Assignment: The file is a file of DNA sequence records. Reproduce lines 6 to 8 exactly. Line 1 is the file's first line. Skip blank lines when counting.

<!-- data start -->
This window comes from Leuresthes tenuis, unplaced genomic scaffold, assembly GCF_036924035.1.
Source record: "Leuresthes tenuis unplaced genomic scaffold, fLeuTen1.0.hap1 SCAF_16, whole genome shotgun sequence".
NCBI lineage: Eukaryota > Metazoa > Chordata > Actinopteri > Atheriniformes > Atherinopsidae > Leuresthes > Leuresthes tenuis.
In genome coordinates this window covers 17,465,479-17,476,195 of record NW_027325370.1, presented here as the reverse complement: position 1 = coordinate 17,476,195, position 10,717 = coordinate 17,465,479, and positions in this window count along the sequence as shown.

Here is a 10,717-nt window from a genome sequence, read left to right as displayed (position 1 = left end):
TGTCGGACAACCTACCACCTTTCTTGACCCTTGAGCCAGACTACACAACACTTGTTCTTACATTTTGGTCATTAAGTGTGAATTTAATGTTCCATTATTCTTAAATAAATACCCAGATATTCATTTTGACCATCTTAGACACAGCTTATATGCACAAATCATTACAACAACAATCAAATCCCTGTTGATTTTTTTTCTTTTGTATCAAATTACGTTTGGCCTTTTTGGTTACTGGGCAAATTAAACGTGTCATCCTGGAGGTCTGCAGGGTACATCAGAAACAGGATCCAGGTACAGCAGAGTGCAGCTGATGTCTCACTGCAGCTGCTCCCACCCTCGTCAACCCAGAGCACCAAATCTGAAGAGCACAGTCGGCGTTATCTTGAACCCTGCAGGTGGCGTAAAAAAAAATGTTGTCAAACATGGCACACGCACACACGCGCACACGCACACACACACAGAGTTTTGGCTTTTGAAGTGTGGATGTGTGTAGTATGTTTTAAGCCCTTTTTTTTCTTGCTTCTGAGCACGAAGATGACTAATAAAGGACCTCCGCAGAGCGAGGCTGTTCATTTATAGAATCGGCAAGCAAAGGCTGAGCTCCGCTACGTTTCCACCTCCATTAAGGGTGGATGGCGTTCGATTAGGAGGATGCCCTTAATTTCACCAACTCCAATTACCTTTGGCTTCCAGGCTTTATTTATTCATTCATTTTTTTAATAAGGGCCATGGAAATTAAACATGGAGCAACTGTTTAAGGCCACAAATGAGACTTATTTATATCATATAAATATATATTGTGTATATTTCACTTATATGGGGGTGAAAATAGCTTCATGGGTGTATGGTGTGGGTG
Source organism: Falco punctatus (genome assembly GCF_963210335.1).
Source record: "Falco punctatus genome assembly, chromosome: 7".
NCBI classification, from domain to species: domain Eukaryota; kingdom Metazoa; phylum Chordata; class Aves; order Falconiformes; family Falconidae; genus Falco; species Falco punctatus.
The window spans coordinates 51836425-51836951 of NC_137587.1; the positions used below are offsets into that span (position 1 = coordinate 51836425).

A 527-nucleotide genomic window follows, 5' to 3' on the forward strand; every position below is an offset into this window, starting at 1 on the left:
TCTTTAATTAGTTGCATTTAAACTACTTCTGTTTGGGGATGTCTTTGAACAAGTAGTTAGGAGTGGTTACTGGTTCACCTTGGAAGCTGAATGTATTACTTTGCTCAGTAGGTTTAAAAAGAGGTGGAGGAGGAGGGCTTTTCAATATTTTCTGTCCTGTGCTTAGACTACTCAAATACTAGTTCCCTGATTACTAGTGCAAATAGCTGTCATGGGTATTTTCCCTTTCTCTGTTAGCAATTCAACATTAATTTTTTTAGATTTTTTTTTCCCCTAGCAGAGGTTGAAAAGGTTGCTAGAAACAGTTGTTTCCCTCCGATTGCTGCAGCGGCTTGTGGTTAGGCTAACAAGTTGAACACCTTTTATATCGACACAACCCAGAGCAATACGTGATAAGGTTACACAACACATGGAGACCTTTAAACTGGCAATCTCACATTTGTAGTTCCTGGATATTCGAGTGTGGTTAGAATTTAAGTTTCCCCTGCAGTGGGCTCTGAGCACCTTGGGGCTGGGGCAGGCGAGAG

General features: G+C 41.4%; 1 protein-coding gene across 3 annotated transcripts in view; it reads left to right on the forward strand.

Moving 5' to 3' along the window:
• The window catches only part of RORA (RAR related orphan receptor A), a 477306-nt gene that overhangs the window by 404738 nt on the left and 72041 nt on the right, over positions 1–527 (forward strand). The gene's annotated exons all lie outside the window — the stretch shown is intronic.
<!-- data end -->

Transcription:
TGTCGGACAACCTACCACCTTTCTTGACCCTTGAGCCAGACTACACAACACTTGTTCTTACATTTTGGTCATTAAGTGTGAATTTAATGTTCCATTATTCTTAAATAAATACCCAGATATTCATTTTGACCATCTTAGACACAGCTTATATGCACAAATCATTACAACAACAATCAAATCCCTGTTGATTTTTTTTCTTTTGTATCAAATTACGTTTGGCCTTTTTGGTTACTGGGCAAATTAAACGTGTCATCCTGGAGGTCTGCAGGGTACATCAGAAACAGGATCCAGGTACAGCAGAGTGCAGCTGATGTCTCACTGCAGCTGCTCCCACCCTCGTCAACCCAGAGCACCAAATCTGAAGAGCACAGTCGGCGTTATCTTGAACCCTGCAGGTGGCGTAAAAAAAAATGTTGTCAAACATGGCACACGCACACACGCGCACACGCACACACACACAGAGTTTTGGCTTTTGAAGTGTGGATGTGTGTAGTATGTTTTAAGCCCTTTTTTTTCTTGCTTCTGAGCACGAAGATGACTAATAAAGGACCTCCGCAGAGCGAGGCTGTTCATTTATAGAATCGGCAAGCAAAGGCTGAGCTCCGCTACGTTTCCACCTCCATTAAGGGTGGATGGCGTTCGATTAGGAGGATGCCCTTAATTTCACCAACTCCAATTACCTTTGGCTTCCAGGCTTTATTTATTCATTCATTTTTTTAATAAGGGCCATGGAAATTAAACATGGAGCAACTGTTTAAGGCCACAAATGAGACTTATTTATATCATATAAATATATATTGTGTATATTTCACTTATATGGGGGTGAAAATAGCTTCATGGGTGTATGGTGTGGGTG
Source organism: Falco punctatus (genome assembly GCF_963210335.1).
Source record: "Falco punctatus genome assembly, chromosome: 7".